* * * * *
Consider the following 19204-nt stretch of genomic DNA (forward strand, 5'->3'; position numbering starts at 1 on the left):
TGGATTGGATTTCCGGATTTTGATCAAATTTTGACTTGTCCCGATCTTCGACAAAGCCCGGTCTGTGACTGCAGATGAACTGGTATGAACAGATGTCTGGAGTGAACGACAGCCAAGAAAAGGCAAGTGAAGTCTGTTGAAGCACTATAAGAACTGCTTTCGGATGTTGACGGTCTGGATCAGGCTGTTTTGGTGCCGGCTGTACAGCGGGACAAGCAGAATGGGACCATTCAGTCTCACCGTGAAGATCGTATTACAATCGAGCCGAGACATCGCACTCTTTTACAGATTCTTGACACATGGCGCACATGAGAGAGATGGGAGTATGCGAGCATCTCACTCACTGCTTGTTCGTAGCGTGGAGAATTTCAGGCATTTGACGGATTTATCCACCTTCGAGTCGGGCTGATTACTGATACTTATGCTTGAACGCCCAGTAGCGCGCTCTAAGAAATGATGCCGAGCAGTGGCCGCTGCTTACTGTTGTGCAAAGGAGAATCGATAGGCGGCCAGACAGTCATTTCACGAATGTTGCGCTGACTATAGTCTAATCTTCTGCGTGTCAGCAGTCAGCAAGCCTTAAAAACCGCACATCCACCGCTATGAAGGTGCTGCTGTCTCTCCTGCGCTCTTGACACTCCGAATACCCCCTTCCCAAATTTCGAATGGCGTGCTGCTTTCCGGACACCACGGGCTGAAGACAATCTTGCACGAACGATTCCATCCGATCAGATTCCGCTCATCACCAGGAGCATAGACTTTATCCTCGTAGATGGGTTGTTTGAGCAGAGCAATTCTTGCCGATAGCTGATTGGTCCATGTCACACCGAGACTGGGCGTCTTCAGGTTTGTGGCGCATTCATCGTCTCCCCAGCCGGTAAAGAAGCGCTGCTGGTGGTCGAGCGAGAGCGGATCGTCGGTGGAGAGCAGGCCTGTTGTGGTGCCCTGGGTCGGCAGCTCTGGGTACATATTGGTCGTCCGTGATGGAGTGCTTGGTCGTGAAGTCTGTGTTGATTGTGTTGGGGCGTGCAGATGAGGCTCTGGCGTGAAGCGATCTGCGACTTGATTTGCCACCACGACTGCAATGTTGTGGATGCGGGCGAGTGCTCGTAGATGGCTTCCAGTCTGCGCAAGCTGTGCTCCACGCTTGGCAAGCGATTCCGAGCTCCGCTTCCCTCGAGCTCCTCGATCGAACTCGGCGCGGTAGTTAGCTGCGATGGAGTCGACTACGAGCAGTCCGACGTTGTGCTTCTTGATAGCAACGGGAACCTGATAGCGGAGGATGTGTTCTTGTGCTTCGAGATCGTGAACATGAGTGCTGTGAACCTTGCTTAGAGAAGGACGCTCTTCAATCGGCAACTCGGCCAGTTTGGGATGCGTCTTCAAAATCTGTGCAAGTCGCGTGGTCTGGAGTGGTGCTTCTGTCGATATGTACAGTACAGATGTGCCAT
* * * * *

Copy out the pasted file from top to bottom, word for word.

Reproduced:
Consider the following 19204-nt stretch of genomic DNA (forward strand, 5'->3'; position numbering starts at 1 on the left):
TGGATTGGATTTCCGGATTTTGATCAAATTTTGACTTGTCCCGATCTTCGACAAAGCCCGGTCTGTGACTGCAGATGAACTGGTATGAACAGATGTCTGGAGTGAACGACAGCCAAGAAAAGGCAAGTGAAGTCTGTTGAAGCACTATAAGAACTGCTTTCGGATGTTGACGGTCTGGATCAGGCTGTTTTGGTGCCGGCTGTACAGCGGGACAAGCAGAATGGGACCATTCAGTCTCACCGTGAAGATCGTATTACAATCGAGCCGAGACATCGCACTCTTTTACAGATTCTTGACACATGGCGCACATGAGAGAGATGGGAGTATGCGAGCATCTCACTCACTGCTTGTTCGTAGCGTGGAGAATTTCAGGCATTTGACGGATTTATCCACCTTCGAGTCGGGCTGATTACTGATACTTATGCTTGAACGCCCAGTAGCGCGCTCTAAGAAATGATGCCGAGCAGTGGCCGCTGCTTACTGTTGTGCAAAGGAGAATCGATAGGCGGCCAGACAGTCATTTCACGAATGTTGCGCTGACTATAGTCTAATCTTCTGCGTGTCAGCAGTCAGCAAGCCTTAAAAACCGCACATCCACCGCTATGAAGGTGCTGCTGTCTCTCCTGCGCTCTTGACACTCCGAATACCCCCTTCCCAAATTTCGAATGGCGTGCTGCTTTCCGGACACCACGGGCTGAAGACAATCTTGCACGAACGATTCCATCCGATCAGATTCCGCTCATCACCAGGAGCATAGACTTTATCCTCGTAGATGGGTTGTTTGAGCAGAGCAATTCTTGCCGATAGCTGATTGGTCCATGTCACACCGAGACTGGGCGTCTTCAGGTTTGTGGCGCATTCATCGTCTCCCCAGCCGGTAAAGAAGCGCTGCTGGTGGTCGAGCGAGAGCGGATCGTCGGTGGAGAGCAGGCCTGTTGTGGTGCCCTGGGTCGGCAGCTCTGGGTACATATTGGTCGTCCGTGATGGAGTGCTTGGTCGTGAAGTCTGTGTTGATTGTGTTGGGGCGTGCAGATGAGGCTCTGGCGTGAAGCGATCTGCGACTTGATTTGCCACCACGACTGCAATGTTGTGGATGCGGGCGAGTGCTCGTAGATGGCTTCCAGTCTGCGCAAGCTGTGCTCCACGCTTGGCAAGCGATTCCGAGCTCCGCTTCCCTCGAGCTCCTCGATCGAACTCGGCGCGGTAGTTAGCTGCGATGGAGTCGACTACGAGCAGTCCGACGTTGTGCTTCTTGATAGCAACGGGAACCTGATAGCGGAGGATGTGTTCTTGTGCTTCGAGATCGTGAACATGAGTGCTGTGAACCTTGCTTAGAGAAGGACGCTCTTCAATCGGCAACTCGGCCAGTTTGGGATGCGTCTTCAAAATCTGTGCAAGTCGCGTGGTCTGGAGTGGTGCTTCTGTCGATATGTACAGTACAGATGTGCCAT